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Know How National Initiatives Promote Anti- Discriminatory Practive

In: Philosophy and Psychology

Submitted By paisley0525
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How National
Intiatives Promotes
Anti-discriminatory
Practice:
How National
Intiatives Promotes
Anti-discriminatory
Practice:

By Paisley Cusick.
The Children’s Act 1989 (2004)
The Children’s Act 1989 (2004)

The current child protection system is based on the Children Act 1989, which was introduced in an effort to reform and clarify the existing laws affecting children. The Children Act 1989 gave every child the right to protection from abuse and exploitation and the right to inquiries to safeguard their welfare. Its central tenet was that children are usually best looked after within their family. The act came into force in England and Wales in 1991 and - with some differences - in Northern Ireland in 1996. The key principle of the Act is that the welfare of the child is vital when an issue concerning the upbringing of a child has to be decided by a court under this legislation. A court must also ascertain the wishes and feelings of the child and shall not make an Order unless this is 'better for the child than making no Order at all'. Every effort should be made to preserve the child’s home and family links. The Act introduced the concept of parental responsibility which is defined as 'the rights, duties, powers and responsibilities which by law a parent of a child has in relation to the child.' This replaced the old idea that parents have 'custody' of the child or children. The Children Act 2004 was introduced following the tragic death of Victoria Climbie and the public enquiry into the circumstances surrounding her death. The inquiry, chaired by Lord Laming, found massive failings on the part of as many as twelve agencies with a role to play in protecting children. It led to recommendations for a radical reform of services, particularly in the areas of better joined up working and information sharing. (http://www.nurseryworld.co.uk/nursery-world/other/1106618/policy-guide-children-act-1989-amended-2004)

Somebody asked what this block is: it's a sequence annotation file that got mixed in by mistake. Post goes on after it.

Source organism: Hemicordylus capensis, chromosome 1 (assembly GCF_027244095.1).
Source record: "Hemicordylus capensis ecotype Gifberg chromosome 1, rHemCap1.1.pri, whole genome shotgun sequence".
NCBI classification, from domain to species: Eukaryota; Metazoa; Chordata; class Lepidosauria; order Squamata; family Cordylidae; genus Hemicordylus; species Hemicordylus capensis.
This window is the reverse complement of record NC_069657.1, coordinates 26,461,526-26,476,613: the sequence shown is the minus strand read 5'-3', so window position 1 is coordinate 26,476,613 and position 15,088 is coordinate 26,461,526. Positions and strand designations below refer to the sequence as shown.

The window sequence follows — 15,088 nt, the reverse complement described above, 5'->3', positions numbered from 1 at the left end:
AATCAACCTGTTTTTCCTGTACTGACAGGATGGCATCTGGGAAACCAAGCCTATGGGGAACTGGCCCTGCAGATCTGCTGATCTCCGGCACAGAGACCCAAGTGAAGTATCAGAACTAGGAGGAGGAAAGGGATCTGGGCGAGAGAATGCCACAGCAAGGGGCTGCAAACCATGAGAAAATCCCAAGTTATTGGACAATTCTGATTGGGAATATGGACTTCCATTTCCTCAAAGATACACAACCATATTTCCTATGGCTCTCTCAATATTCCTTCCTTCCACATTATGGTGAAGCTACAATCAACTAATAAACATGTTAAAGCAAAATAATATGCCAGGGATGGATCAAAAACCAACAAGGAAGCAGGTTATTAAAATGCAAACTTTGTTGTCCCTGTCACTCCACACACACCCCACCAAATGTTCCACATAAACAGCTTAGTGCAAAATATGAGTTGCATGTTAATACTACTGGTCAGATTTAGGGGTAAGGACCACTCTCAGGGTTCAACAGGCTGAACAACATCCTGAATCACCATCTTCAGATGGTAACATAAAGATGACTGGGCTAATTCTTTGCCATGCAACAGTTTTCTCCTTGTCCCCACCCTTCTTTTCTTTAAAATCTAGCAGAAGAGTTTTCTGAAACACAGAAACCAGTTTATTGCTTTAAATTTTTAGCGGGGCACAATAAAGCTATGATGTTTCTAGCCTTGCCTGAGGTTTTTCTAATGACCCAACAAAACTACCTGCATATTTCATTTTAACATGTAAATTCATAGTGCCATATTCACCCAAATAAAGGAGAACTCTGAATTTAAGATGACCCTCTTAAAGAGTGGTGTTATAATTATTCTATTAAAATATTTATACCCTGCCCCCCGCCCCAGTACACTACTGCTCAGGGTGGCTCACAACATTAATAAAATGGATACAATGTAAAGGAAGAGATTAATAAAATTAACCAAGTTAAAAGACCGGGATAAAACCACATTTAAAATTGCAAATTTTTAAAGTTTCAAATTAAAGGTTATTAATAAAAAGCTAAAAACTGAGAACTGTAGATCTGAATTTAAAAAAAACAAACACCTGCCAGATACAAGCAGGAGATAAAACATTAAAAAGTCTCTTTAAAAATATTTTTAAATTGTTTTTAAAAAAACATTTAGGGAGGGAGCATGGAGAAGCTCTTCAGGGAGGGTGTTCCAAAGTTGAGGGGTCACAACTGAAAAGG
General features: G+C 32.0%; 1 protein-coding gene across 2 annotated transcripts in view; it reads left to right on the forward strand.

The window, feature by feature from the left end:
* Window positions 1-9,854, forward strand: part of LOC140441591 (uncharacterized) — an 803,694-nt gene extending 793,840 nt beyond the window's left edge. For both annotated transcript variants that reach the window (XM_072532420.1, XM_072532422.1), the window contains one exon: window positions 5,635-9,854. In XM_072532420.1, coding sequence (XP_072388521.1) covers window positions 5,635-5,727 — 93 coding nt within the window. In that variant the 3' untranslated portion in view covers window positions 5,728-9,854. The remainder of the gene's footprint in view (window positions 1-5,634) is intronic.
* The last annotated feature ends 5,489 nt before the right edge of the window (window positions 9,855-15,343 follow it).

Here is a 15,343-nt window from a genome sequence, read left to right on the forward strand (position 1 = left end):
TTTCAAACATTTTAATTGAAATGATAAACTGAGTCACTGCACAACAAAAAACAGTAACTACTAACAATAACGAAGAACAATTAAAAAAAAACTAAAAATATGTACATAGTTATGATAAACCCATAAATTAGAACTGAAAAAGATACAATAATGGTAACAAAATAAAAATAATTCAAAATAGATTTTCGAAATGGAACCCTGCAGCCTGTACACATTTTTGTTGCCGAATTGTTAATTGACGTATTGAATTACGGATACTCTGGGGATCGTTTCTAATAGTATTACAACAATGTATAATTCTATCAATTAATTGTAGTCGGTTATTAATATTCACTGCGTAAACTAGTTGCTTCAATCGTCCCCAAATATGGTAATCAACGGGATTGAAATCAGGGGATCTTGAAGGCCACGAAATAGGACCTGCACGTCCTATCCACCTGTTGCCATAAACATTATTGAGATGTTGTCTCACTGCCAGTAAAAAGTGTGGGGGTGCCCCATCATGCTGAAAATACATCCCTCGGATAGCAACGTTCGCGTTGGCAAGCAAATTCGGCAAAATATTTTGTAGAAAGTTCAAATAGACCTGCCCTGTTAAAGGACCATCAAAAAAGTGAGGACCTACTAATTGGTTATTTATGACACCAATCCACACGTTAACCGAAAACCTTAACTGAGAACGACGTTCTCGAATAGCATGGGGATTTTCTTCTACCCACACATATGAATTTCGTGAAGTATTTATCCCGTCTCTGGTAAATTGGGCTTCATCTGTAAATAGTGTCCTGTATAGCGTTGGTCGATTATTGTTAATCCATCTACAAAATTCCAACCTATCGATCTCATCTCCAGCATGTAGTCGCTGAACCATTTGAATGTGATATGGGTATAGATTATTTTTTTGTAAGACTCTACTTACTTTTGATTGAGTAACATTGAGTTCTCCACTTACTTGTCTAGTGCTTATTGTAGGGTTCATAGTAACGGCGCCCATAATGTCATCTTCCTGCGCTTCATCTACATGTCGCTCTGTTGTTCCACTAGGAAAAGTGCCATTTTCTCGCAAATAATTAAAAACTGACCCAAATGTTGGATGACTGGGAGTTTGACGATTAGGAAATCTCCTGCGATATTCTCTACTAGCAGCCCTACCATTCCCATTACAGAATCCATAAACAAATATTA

The Data Protection Act 1998:
The Data Protection Act 1998:

The Data Protection Act 1998 has been gathering much attention in recent times. It is referenced regularly in the media when companies accidentally lose confidential data or information security is topic of the day. But what is the Data Protection Act exactly and why does it exist?
What is the Data Protection Act?
The Data Protection Act 1998, in its current form, was implemented in March 2000 to give individuals a right of access to ‘personal data’. This personal data qualifies as any information held by a company that relates to an individual. Personal data is often collected when an individual completes the purchase of a good or service from a company. It can consist of contact, bank or any other necessary details needed to facilitate an exchange.
However, much of the data that is collected is sensitive and if it were to fall into the wrong hands could result in fraudulent activities against the individual. This is regarded to be a direct breach of civil liberties. With so much personal data held by an increasing number of organisations, there needs to be some benchmark for companies to follow if they are to ensure that data is handled fairly. The Data Protection Act acts as a foundation for providing that benchmark.
Who need to comply with the Data Protection Act?